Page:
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  • Complete Monster: necromancer Leso Varen.
    • Any Dasati who has risen to an influential position within their society will almost certainly be one as well.
  • Esoteric Happy Ending: At least for thousands of people from Midkemia in Riftwar Saga, who ended being slaves of the Tsurani during the invasion. Is not stated what happened to them and by Pug POV (and the statement of Asayaga) they either ended in hellish conditions dying like animals or as a sex toys of the conquerors. You know, a happy alliance between worlds.
    • Later books (in particular The Empire Trilogy and the circumstances of Kevin leaving Mara's service) seem to indicate that a prisoner exchange and release of Midkemian slaves back to their homeworld followed.
  • Idiot Plot: A last-minute plan change in Shadow of a Dark Queen arises when Roo remarks that the Emerald Queen will need to build a new armada before she can send an army halfway around the world, and Calis and company decide to try destroying Novindus' biggest shipyard to put her back several years. Until Roo spoke up, nobody thought to ask where she would get ships of the size and number she would need to carry out her inevitable invasion.
  • Mary Suetopia: The eledhel in Elvandar. They are all morally upstanding, all beautiful, all skilled. Their very home is a work of art, the mere sight of it sure to drive the most grizzled veteran to tears. They harbor no resentment for anyone, regardless of reason. Any elves who don't live as they do are considered unfortunate deviations from the ideal (as the term "The Returning" implies), but are generally happy to abandon their whole life's worth of teachings and values (and, in the case of the moredhel, family and friends too) and go live with the eledhel as soon as they realise how awesome they are. The glamredhel literally skip off to Elvandar as soon as they learn it exists. And of course, moredhel can go "good" and become eledhel, but no eledhel ever goes bad. Ever.
    • Note that there is ONE character in all the books who's been to Elvandar and has anything negative to say about it: Calis, Tomas and Aglaranna's son. He considers its static, unchanging ways to be "boring" and vastly prefers human company.
  • Magnificent Bastard: Duke James/Jimmy The Hand, in either sense of the word.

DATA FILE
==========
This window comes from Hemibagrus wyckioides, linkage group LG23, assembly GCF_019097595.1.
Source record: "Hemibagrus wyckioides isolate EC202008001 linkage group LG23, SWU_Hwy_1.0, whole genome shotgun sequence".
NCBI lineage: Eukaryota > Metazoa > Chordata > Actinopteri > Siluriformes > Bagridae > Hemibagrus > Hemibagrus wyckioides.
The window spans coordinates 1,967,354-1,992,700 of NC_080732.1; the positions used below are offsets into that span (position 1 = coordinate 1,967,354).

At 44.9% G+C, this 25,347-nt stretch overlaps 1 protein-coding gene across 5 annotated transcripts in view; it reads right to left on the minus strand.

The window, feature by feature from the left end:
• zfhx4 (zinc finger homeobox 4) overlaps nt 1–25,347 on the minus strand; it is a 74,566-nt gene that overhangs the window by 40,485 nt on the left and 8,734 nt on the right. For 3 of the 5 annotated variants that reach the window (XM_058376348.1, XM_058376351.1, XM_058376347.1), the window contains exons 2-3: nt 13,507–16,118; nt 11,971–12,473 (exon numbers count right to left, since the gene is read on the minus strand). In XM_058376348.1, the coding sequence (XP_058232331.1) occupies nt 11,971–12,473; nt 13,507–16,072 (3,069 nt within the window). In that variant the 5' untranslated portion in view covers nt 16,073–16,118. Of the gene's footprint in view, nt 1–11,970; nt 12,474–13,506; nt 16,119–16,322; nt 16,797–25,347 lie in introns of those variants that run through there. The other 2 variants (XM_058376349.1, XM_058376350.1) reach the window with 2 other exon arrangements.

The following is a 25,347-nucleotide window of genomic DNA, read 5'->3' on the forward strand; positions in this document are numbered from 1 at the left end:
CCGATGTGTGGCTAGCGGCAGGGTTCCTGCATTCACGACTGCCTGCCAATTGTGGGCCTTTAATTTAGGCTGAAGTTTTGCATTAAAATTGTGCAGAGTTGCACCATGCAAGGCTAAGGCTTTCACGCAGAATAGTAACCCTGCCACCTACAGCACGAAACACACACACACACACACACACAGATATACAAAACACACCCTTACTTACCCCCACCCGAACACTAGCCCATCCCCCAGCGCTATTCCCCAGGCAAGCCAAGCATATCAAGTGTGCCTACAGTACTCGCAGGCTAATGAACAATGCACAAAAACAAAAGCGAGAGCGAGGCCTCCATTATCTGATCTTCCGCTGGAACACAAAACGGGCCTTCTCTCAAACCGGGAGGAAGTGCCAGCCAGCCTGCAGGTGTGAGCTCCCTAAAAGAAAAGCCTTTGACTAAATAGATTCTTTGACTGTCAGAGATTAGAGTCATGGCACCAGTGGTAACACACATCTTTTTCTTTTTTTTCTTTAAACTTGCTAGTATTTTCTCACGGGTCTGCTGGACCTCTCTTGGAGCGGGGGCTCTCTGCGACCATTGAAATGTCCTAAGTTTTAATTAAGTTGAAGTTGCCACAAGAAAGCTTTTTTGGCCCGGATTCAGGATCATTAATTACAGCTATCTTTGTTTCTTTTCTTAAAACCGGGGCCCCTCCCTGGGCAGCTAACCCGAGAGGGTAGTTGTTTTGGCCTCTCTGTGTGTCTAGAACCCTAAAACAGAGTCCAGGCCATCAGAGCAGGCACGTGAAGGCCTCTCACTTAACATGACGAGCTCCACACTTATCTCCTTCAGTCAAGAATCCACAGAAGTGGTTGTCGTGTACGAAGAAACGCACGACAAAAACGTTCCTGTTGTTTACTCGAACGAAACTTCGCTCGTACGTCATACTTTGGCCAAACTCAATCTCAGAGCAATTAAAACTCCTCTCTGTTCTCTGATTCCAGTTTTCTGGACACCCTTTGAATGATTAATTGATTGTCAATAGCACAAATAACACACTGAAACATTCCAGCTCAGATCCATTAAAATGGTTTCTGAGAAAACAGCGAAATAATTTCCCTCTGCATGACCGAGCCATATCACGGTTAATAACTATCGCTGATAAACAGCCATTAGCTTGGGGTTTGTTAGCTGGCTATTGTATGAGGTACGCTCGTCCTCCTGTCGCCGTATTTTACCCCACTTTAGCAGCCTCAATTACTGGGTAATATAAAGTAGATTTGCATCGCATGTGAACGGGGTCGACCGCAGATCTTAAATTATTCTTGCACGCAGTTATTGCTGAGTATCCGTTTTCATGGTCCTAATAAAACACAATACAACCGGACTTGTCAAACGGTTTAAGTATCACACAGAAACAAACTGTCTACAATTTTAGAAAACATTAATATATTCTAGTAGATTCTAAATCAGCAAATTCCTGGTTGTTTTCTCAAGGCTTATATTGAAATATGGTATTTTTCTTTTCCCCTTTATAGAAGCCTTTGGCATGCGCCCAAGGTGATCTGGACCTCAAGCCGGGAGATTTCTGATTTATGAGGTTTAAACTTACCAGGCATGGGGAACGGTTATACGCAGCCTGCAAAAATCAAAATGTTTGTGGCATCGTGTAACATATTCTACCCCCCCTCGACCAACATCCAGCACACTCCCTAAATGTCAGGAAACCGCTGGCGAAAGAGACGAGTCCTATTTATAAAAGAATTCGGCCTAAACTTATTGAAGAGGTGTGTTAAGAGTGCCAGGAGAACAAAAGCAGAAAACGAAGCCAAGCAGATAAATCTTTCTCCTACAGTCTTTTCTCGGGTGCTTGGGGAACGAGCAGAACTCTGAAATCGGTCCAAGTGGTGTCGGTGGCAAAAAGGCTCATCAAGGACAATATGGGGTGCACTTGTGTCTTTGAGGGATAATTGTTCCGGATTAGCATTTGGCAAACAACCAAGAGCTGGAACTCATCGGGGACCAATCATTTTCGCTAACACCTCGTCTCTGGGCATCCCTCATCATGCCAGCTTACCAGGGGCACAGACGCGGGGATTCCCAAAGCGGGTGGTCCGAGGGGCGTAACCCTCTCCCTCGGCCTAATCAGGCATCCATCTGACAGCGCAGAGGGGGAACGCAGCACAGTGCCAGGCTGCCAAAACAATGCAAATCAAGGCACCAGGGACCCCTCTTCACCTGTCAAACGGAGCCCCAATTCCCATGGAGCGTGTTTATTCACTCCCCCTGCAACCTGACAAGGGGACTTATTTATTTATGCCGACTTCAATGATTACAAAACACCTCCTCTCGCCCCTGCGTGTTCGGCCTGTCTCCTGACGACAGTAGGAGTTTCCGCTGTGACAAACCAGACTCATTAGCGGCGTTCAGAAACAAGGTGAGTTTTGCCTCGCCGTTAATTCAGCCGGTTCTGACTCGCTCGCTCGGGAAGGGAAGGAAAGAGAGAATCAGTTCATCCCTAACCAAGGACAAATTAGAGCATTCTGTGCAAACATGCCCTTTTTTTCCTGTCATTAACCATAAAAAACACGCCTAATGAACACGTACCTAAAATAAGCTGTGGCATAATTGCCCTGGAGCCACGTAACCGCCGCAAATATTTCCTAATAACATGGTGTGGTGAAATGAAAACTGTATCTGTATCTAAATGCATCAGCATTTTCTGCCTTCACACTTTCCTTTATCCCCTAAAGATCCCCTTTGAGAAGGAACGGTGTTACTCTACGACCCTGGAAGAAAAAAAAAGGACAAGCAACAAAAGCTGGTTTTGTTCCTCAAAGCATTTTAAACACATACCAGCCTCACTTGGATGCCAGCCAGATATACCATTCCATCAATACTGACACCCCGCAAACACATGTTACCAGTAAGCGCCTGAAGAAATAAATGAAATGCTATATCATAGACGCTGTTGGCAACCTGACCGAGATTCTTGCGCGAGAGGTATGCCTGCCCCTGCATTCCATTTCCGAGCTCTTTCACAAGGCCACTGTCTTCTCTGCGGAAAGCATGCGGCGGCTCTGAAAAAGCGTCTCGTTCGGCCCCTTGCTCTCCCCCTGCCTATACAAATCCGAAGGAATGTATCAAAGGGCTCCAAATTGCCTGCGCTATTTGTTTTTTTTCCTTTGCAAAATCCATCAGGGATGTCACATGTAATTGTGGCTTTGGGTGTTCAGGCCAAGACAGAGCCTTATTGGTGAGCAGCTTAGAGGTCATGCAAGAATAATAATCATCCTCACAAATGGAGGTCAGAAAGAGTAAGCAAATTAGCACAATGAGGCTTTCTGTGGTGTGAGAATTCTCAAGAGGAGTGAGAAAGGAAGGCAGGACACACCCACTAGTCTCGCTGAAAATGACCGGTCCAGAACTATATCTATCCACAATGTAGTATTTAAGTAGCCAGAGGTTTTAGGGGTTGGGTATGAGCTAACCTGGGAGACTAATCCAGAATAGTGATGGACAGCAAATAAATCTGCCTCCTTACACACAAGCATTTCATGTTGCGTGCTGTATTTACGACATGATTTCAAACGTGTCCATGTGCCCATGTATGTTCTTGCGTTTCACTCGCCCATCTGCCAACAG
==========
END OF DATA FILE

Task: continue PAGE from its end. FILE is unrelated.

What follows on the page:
• Moral Dissonance: Many issues concerning the moredhel. One particularly jarring scene involves two scouts deliberately leading a troop of Tsurani into a group of migrating moredhel women and children. After dooming them to be cut to shreds, they talk in surprise about how unexpectedly pretty those moredhel were for a race that's supposed to be evil. While this could be a realistic depiction of the sort of enemy dehumanisation typical in prolonged warfare, one of the scouts, Martin, has been raised by eledhel, whose moral uptightness is placed on a pedestal many times in the series. However, the Moredhel are not called the Brotherhood of the Dark Path for nothing - signs at least point to that Path being what keeps them from re-joining their kin. Ambition Is Evil, much?


  1. Taken at face value in the books, the Returning is held to be miraculous by the eledhel, and considered the result of foul witchcraft and mind-manipulation by the moredhel, not to mention a great tragedy. The Returning happens when a moredhel is ready and chooses to let go of their old war-like ways and abandon the Dark Path. No non-moredhel character in the books ever voices the opinion that the Returning is anything but a great thing to happen - not even the ones doing the Returning, despite how painful it must be for them. On the other hand, there are several details in the books that make it sound a bit suspicious. First there's the question of how and why a moredhel with no prior exposure to the ways of the eledhel (and no way to even know what those ways even are, exactly) should naturally decide to abandon the entirety of the world-view they've been raised with and forsake their family and responsibilities and go buddy up with their ancestral enemies. Then there's the process of Returning, which involves the affected moredhel starting to act odd and distant over a span of years, culminating in a single, sudden and, it seems, inevitable switch to eledhel, at which point they run for Elvandar - in other words, something that doesn't look like the result of natural changes in personality, but instead an affliction of sorts. On that note, there's the fact that the Returning is attributed (by moredhel and eledhel alike) to the "Call of Elvandar", i.e. its magic, which, as known from the books, is at least significantly shaped by the Spellweavers (the eledhel mages). There is evidence from Magician that the Spellweavers can discreetly manipulate a person's personality and suppress certain impulses, as they did with Tomas. (Them doing it en-masse would also explain how they can keep Elvandar a peaceful utopia, despite the moredhel and the eledhel being the same people.) Plus, trying to resist the Call is physically painful. And lastly there's the problem that the Call seems to naturally target more goodish/less Dark Path-heavy moredhel. Since a moredhel who Returns is removed from the moredhel population, the Returning is obviously getting in the way of the moredhel becoming less evil as a people. To support this, in the case of both of the Returned moredhel we get to know in the books, it's quite likely that the moredhel people would have been better off if they'd stayed. On the other hand, all pure-blooded elves seems magically drawn to Elvandar, not just the moredhel, but even the star elves, whose existence was unknown to the Spellweavers, suggesting that this may not actually have been a result of deliberate brainwashing.
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